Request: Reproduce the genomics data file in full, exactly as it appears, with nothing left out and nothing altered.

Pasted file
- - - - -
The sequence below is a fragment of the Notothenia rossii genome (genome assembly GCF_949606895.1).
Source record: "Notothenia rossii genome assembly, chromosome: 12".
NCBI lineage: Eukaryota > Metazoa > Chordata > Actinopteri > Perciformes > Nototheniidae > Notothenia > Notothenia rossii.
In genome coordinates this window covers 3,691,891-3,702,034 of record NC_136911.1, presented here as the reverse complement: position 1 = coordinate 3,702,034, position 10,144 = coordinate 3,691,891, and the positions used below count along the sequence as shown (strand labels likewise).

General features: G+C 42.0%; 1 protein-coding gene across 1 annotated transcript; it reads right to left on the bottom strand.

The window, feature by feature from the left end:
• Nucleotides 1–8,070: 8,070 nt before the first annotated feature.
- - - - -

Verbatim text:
The sequence below is a fragment of the Notothenia rossii genome (genome assembly GCF_949606895.1).
Source record: "Notothenia rossii genome assembly, chromosome: 12".
NCBI lineage: Eukaryota > Metazoa > Chordata > Actinopteri > Perciformes > Nototheniidae > Notothenia > Notothenia rossii.
In genome coordinates this window covers 3,691,891-3,702,034 of record NC_136911.1, presented here as the reverse complement: position 1 = coordinate 3,702,034, position 10,144 = coordinate 3,691,891, and the positions used below count along the sequence as shown (strand labels likewise).

General features: G+C 42.0%; 1 protein-coding gene across 1 annotated transcript; it reads right to left on the bottom strand.

The window, feature by feature from the left end:
• Nucleotides 1–8,070: 8,070 nt before the first annotated feature.